A statute of limitations (SOL) sets the amount of time a victim or prosecutor has to file a lawsuit. Typically, if you file a lawsuit after the SOL expires, your case will be dismissed. Maryland has different criminal and civil sexual abuse statutes of limitations.
Depending on the timing of your abuse, different statutes of limitations may also apply. Maryland law assigns different filing deadlines to adult and child sexual abuse cases. Additionally, the statute of limitations that applies is the one that existed at the time of your abuse. This means that even though the SOL may have been lengthened since the incident, it typically will not renew time-barred cases.
In a civil lawsuit, a victim of sexual abuse demands compensation and damages from his or her abuser. You may be entitled to economic and non-economic damages, including compensation for your pain and suffering.
In Maryland, a civil sexual abuse case must be filed within:
- In childhood sexual abuse cases, seven years from the victim’s 18th birthday, and
- Three years from the event for adult cases.
If sexual abuse occurs at your workplace, you may also have a sexual harassment lawsuit under federal law. You must file a complaint (or charge) with the Equal Employment Opportunity Commission (EEOC) within 300 days of the sexual abuse or harassment.
The EEOC will investigate your claim and determine whether it will pursue a lawsuit on your behalf. If it decides not to litigate your claim, it will issue a Right to Sue letter. You must file a lawsuit within 90 days of the EEOC’s Right to Sue letter.
Criminal cases are filed by the State of Maryland on behalf of a victim. In order to file criminal charges, you must notify law enforcement of the sexual abuse. The authorities will investigate your claims and a prosecutor may file charges against your abuser. If a suspect is found guilty of criminal conduct, he or she may be sentenced to significant jail time and sex offender registration.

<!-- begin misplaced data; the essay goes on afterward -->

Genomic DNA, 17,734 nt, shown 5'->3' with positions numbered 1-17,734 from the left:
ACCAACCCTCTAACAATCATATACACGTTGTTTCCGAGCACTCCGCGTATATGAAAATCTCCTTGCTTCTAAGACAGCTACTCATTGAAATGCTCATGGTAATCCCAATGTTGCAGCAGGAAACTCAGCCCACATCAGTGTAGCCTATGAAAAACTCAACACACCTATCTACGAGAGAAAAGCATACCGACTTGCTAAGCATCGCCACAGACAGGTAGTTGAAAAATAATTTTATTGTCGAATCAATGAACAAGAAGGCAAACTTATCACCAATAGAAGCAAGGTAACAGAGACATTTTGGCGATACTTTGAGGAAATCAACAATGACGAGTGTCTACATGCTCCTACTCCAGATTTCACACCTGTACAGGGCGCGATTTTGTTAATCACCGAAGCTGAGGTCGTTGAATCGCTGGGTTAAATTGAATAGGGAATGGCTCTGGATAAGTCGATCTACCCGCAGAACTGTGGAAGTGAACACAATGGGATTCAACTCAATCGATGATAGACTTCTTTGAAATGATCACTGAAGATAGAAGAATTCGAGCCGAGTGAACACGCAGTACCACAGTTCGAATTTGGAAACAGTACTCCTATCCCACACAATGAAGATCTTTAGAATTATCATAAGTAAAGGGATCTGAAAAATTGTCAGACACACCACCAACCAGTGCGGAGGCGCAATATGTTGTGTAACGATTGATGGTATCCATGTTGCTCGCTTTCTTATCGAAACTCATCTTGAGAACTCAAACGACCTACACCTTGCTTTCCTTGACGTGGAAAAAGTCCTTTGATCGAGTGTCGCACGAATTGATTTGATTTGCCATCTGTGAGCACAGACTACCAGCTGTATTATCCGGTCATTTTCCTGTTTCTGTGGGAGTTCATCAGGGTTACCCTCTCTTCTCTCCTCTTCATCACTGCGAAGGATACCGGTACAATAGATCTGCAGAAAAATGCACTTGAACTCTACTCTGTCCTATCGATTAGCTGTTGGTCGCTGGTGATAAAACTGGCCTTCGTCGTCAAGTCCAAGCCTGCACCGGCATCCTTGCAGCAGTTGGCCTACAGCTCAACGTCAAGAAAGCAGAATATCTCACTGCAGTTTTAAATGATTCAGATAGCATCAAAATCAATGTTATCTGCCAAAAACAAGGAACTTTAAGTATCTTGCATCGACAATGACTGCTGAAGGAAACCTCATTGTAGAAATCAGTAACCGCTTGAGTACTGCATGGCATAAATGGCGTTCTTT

In Maryland, the criminal statute of limitations varies depending on the severity of the offense. The criminal statutes of limitations include:
- Felony sexual offenses: no statute of limitations, and
- Misdemeanor offenses: one year from the event.
If you need help determining the correct statute of limitations in your case, contact law enforcement immediately.
The State of Maryland’s Criminal Injuries Compensation Board pays up to $45,000 to crime victims to offset crime-related medical bills, lost wages, and other expenses. However, unless you have good cause, you must meet the Board’s reporting and filing deadlines. You must report the crime to law enforcement within 72 hours of the act. Adult victims must apply for benefits within three years and minor victims must apply before their 25th birthday.
Sexual assault and abuse claims are emotionally difficult. They also involve detailed legal analysis and strict procedural rules. A personal injury lawyer can guide you through the litigation process, educate you about your rights, and offer emotional support. You should also file criminal charges with a law enforcement agency. If you are facing sexual abuse charges and prosecution, a Maryland criminal lawyer can help you understand your rights. Time is of the essence, so talk to an attorney as soon as possible.